The incredible success of GTA3 had certainly given the team at Rockstar North a difficult pace to match, but it had also, in the process, opened up several doors. Case in point; the game's radio stations, its "soundtrack to life". While its predecessor had relied on lesser known modern acts and a hefty chunk of home-grown comedy to breathe life into the city, Vice City covered every aspect of the 80s musical scene with uncanny precision. Because of the notoriety of the first PS2 installment, not only were labels and musical acts more interested in being a part of the sequel, but the project had a much heavier budget to swing around when courting such talents.
In addition, much of the game's structure had already been laid out with accuracy, leaving only a few fine tunings to be done. Vice City is, in many ways, an "expansion pack" for GTA3. It's basically the same game, they've merely wrapped different skins around everyone and given players a whole new stack of missions to complete. Not to downplay the team's effort, this remains a very... VERY good game. Just don't jump in expecting an entirely new, completely fresh experience. This is everything it's promised to be, episode three with new faces, set entirely in the mid 80s. It's not Grand Theft Auto IV, more of a GTA3.5.
Thankfully, the game controls exactly the same as its daddy. You've got basic controls; walking, running, aiming, shooting, jumping, punching and stealing. Tommy moves a little differently than our anti-hero from the third installment, he's a touch slower and a little heavier. He throws punches at a slower pace than the previous character, but when he connects they've got a little more muscle behind them. A minor annoyance is the inadvertent damage he takes when running off a ledge or set of steps, rather than leaping. I'd be lying if I said I wasn't a little frustrated to watch my hero fall to his doom off a ledge no higher than four feet, just because I was strolling around low on health. It even happened on more than one occasion, but if nothing else that teaches you to be a little more careful. You must have your wits around you at all times, especially if your life is so low that you wouldn't be able to survive anything removing more than three or four points of life.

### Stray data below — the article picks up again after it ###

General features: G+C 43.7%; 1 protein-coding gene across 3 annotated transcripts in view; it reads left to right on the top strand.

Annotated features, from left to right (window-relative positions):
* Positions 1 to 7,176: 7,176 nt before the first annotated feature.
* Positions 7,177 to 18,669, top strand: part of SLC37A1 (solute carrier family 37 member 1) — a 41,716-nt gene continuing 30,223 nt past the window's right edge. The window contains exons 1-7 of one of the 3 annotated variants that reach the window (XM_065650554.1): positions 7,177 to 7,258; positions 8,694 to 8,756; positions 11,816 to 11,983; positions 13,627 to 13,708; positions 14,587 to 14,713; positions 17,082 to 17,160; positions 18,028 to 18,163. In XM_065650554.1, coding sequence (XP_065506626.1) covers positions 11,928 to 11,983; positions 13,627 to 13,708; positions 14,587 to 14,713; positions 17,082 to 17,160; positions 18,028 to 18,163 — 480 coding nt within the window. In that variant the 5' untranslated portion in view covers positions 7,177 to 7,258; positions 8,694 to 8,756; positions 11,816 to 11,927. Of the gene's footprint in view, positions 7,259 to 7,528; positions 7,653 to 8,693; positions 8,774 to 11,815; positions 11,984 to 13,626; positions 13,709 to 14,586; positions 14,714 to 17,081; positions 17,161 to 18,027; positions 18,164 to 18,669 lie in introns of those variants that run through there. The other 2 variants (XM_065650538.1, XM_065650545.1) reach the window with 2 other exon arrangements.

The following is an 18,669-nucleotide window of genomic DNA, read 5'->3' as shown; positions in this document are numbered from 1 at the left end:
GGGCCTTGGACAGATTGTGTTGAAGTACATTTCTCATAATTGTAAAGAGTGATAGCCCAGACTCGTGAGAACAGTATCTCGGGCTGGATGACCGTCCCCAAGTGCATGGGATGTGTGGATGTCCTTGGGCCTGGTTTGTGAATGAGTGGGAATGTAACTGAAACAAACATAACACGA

Each vehicle you drive handles differently, whether you're behind the wheel of a race car, a compact, an SUV, a boat, a helicopter or a Vespa. Certainly there's more of an arcade feel to controlling the makes and models of Vice City than there is a simulation aspect, but I wouldn't have it any other way. If I want complete and utter realism, I'll play Gran Turismo III. If I'm looking to run some folks over, fly into a bridge or scoot my way through traffic... complete and utter realism is not an extremely important factor in my book. In all honesty, were this game any more realistic it would take away from the fun factor by tenfold.
Graphically, this game is beautiful. Once you hop into the options menu and turn off the incredibly distracting and worthless "tracers" feature (and can suddenly SEE), you begin to recognize and enjoy the attention to detail that went into this game. Absolutely EVERYTHING is accounted for, from the names on every single building on the main strip right down to the wrinkles in the crotch of Tommy Vercetti's jeans. Not that I was looking at his crotch or anything...